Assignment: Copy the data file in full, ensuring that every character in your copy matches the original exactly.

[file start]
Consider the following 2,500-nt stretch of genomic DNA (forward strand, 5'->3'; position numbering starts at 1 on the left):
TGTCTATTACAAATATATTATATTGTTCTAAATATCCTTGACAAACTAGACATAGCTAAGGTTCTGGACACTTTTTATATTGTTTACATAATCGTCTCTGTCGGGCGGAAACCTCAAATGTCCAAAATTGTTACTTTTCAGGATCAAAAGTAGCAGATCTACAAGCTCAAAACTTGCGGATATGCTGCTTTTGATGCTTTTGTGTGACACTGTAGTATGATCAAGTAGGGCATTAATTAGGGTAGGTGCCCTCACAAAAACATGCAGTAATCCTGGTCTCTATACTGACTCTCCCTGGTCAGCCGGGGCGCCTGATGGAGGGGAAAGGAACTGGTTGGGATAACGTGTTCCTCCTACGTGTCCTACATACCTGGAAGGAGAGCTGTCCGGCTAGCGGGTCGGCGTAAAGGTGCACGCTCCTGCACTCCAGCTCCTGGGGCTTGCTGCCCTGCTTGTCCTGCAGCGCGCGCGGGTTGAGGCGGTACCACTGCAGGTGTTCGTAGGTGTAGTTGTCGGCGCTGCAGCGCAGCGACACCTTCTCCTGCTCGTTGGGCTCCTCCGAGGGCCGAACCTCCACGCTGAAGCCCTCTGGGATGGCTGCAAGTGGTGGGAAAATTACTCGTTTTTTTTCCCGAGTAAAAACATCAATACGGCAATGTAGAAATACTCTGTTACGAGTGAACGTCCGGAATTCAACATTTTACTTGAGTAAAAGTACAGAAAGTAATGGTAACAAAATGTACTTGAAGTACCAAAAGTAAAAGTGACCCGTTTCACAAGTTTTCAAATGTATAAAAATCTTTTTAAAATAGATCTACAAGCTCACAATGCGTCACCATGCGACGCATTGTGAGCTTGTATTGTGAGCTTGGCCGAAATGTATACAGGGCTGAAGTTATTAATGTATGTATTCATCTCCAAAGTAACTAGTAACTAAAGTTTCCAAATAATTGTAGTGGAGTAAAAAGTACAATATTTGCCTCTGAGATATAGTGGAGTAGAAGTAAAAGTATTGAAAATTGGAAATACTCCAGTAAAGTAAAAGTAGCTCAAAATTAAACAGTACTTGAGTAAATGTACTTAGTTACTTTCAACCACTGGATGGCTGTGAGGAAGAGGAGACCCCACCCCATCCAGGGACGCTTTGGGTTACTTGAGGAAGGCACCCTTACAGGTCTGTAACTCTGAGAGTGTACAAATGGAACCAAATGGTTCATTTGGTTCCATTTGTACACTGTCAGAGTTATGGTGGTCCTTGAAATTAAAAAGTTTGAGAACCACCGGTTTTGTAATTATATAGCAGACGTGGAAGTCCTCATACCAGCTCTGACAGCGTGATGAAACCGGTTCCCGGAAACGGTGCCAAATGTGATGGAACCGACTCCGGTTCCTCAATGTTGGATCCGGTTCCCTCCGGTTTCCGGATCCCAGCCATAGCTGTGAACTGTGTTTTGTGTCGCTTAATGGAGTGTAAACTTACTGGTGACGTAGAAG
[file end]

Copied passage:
Consider the following 2,500-nt stretch of genomic DNA (forward strand, 5'->3'; position numbering starts at 1 on the left):
TGTCTATTACAAATATATTATATTGTTCTAAATATCCTTGACAAACTAGACATAGCTAAGGTTCTGGACACTTTTTATATTGTTTACATAATCGTCTCTGTCGGGCGGAAACCTCAAATGTCCAAAATTGTTACTTTTCAGGATCAAAAGTAGCAGATCTACAAGCTCAAAACTTGCGGATATGCTGCTTTTGATGCTTTTGTGTGACACTGTAGTATGATCAAGTAGGGCATTAATTAGGGTAGGTGCCCTCACAAAAACATGCAGTAATCCTGGTCTCTATACTGACTCTCCCTGGTCAGCCGGGGCGCCTGATGGAGGGGAAAGGAACTGGTTGGGATAACGTGTTCCTCCTACGTGTCCTACATACCTGGAAGGAGAGCTGTCCGGCTAGCGGGTCGGCGTAAAGGTGCACGCTCCTGCACTCCAGCTCCTGGGGCTTGCTGCCCTGCTTGTCCTGCAGCGCGCGCGGGTTGAGGCGGTACCACTGCAGGTGTTCGTAGGTGTAGTTGTCGGCGCTGCAGCGCAGCGACACCTTCTCCTGCTCGTTGGGCTCCTCCGAGGGCCGAACCTCCACGCTGAAGCCCTCTGGGATGGCTGCAAGTGGTGGGAAAATTACTCGTTTTTTTTCCCGAGTAAAAACATCAATACGGCAATGTAGAAATACTCTGTTACGAGTGAACGTCCGGAATTCAACATTTTACTTGAGTAAAAGTACAGAAAGTAATGGTAACAAAATGTACTTGAAGTACCAAAAGTAAAAGTGACCCGTTTCACAAGTTTTCAAATGTATAAAAATCTTTTTAAAATAGATCTACAAGCTCACAATGCGTCACCATGCGACGCATTGTGAGCTTGTATTGTGAGCTTGGCCGAAATGTATACAGGGCTGAAGTTATTAATGTATGTATTCATCTCCAAAGTAACTAGTAACTAAAGTTTCCAAATAATTGTAGTGGAGTAAAAAGTACAATATTTGCCTCTGAGATATAGTGGAGTAGAAGTAAAAGTATTGAAAATTGGAAATACTCCAGTAAAGTAAAAGTAGCTCAAAATTAAACAGTACTTGAGTAAATGTACTTAGTTACTTTCAACCACTGGATGGCTGTGAGGAAGAGGAGACCCCACCCCATCCAGGGACGCTTTGGGTTACTTGAGGAAGGCACCCTTACAGGTCTGTAACTCTGAGAGTGTACAAATGGAACCAAATGGTTCATTTGGTTCCATTTGTACACTGTCAGAGTTATGGTGGTCCTTGAAATTAAAAAGTTTGAGAACCACCGGTTTTGTAATTATATAGCAGACGTGGAAGTCCTCATACCAGCTCTGACAGCGTGATGAAACCGGTTCCCGGAAACGGTGCCAAATGTGATGGAACCGACTCCGGTTCCTCAATGTTGGATCCGGTTCCCTCCGGTTTCCGGATCCCAGCCATAGCTGTGAACTGTGTTTTGTGTCGCTTAATGGAGTGTAAACTTACTGGTGACGTAGAAG